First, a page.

The Cultural Milestone That The Classic French Baguette Just Achieved

Is there any bread more iconically French than the baguette? Flour, salt, water, and yeast turned into a long, crunchy loaf, this filling flute of food is beloved by many, as NPR notes. Whether eaten plain as a snack or adorned with toppings for a meal, it remains a cultural symbol of France.

The manner in which the baguette became a French celebrity is both mythical and debated. Per Complete France, one legend claims it was enjoyed by nobles shortly before the French Revolution, and the peasants' bread envy motivated them to rebel. Another myth, recounted by the BBC, says Napoleon requested the creation of stick-like bread so soldiers' rations could easily be carried toward battle. Meanwhile, some think a construction project on the Paris metro — rife with conflict between coworkers — required a new bread be made, one which could be hand-torn instead of cut with a knife; that way, the sharp weapons could be banned from the tense worksite. Who's to say which tale is true?

Regardless, by the mid-1800s, steam ovens were introduced to France, and baking baguettes became easy. In the 1920s, a law restricting how early bakers could begin work encouraged the production of quick-to-bake baguettes for breakfast, thus increasing their popularity. As a result, baguettes became ubiquitous by the mid-1900s. However, over the past half-century or so, artisanal French bakeries have diminished in number, and the traditional baguette has begun to disappear alongside them.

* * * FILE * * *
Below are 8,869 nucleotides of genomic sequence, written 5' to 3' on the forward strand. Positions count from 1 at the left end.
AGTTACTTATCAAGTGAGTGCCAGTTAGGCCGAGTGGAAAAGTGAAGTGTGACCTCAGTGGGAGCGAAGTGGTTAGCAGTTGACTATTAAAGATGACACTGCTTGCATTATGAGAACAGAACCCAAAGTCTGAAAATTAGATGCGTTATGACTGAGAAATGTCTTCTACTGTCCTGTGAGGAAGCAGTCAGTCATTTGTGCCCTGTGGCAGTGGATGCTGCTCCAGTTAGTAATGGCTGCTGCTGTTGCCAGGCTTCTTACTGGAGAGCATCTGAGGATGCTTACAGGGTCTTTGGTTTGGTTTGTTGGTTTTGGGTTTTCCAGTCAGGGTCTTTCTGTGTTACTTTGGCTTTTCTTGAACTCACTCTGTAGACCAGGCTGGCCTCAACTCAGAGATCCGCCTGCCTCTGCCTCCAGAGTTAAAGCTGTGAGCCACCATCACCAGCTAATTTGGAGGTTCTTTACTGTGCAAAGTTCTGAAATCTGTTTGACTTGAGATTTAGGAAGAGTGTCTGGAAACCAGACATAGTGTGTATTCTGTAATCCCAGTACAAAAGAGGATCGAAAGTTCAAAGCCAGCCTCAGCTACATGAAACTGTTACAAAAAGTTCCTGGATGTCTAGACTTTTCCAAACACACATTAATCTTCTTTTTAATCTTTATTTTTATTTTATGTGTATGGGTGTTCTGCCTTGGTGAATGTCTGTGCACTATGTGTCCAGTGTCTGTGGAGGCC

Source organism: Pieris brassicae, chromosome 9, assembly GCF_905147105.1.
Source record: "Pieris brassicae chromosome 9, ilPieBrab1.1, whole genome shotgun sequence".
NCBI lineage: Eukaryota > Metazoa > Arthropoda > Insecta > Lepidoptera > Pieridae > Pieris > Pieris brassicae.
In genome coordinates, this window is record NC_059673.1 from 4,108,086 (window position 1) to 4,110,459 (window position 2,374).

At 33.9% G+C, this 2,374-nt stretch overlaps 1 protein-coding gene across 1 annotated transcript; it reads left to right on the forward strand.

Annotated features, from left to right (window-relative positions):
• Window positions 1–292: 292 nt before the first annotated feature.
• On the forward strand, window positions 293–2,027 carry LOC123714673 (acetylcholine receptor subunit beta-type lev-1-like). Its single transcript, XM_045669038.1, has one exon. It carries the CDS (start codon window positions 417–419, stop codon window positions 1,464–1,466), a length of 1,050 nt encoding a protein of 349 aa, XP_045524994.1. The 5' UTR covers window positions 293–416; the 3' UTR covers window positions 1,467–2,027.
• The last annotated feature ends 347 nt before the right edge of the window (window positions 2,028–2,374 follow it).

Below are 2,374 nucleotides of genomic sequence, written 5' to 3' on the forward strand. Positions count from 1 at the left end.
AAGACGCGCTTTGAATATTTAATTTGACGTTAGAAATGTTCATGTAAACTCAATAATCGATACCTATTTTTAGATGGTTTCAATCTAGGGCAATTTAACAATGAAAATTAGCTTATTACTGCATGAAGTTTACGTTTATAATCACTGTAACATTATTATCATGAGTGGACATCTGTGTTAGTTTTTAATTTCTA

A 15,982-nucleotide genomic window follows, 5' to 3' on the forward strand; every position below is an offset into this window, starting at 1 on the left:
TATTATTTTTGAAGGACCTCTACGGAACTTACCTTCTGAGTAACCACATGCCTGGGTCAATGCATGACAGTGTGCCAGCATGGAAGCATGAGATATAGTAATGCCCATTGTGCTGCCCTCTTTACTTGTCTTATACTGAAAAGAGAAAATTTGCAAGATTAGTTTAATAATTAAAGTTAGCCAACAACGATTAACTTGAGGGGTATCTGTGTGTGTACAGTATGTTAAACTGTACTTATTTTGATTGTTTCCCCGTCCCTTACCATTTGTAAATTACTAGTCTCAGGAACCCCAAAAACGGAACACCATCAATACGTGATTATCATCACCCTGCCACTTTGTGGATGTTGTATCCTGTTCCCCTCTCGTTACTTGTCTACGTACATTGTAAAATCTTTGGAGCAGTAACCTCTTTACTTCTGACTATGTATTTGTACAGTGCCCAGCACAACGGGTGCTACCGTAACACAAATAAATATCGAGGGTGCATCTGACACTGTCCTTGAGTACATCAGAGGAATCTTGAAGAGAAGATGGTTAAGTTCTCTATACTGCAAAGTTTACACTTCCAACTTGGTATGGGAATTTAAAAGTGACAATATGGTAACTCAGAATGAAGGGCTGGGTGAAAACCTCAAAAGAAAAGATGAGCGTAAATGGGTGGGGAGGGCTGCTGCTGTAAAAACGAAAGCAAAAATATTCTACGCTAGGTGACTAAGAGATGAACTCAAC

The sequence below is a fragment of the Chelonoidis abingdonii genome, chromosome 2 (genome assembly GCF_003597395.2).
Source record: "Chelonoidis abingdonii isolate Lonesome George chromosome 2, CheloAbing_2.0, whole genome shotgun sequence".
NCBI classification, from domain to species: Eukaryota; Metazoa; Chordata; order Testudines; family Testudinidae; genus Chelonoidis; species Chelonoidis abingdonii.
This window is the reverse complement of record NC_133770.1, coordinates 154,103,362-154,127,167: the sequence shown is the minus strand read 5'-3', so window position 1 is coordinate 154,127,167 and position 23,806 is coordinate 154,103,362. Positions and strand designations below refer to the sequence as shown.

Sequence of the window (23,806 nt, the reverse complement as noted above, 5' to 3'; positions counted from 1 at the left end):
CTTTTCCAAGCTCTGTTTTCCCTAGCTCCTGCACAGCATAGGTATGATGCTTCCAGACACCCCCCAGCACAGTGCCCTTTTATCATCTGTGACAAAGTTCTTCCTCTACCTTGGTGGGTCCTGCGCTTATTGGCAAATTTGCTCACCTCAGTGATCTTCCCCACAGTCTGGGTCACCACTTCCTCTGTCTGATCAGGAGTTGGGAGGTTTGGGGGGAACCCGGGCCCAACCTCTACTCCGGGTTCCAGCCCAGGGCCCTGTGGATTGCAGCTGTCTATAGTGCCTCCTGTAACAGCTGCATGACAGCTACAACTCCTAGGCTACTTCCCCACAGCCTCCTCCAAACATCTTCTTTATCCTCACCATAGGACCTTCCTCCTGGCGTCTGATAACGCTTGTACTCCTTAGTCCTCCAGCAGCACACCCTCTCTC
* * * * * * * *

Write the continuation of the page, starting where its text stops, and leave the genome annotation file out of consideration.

UNESCO heritage status

Fortunately, French baguettes recently earned an official designation that lends it staying power. CNN reports that the French baguette has been granted a spot on UNESCO's list of Intangible Cultural Heritage. This means the craftsmanship that goes into baking French baguettes is now formally considered an important social tradition in humanity's history. Other foods found in that same category include Arabic coffee, Belgian beer, kimchi, the Mediterranean diet, and Neapolitan pizza. Traditional tea has also been recognized, per the BBC. Baguettes should prove to be good company.

"It's kind of a way of life," says Audrey Azoulay, director general of UNESCO, while discussing the bread. "It's a very important element of social cohesion ... It comes from history, and it has character, and it's important to [make] the public aware of this."

Even though 16 million baguettes are made in France per day, this authentic item has indeed been waning. This is due to the success of rival breads like sourdough and the spread of grocery chains that eschew artisanal baking. Meanwhile, around 400 traditional French bakeries close annually, says France's culture ministry (via NPR). So, French President Emmanuel Macron has been pushing for French baguettes to earn UNESCO heritage status for years now. Upon hearing the news, he declared baguettes were "250 grams of magic and perfection in our daily lives." There are even plans now for the French government to create "Open Bakehouse Day," a holiday designed to celebrate baguettes.

Baguettes are back in business!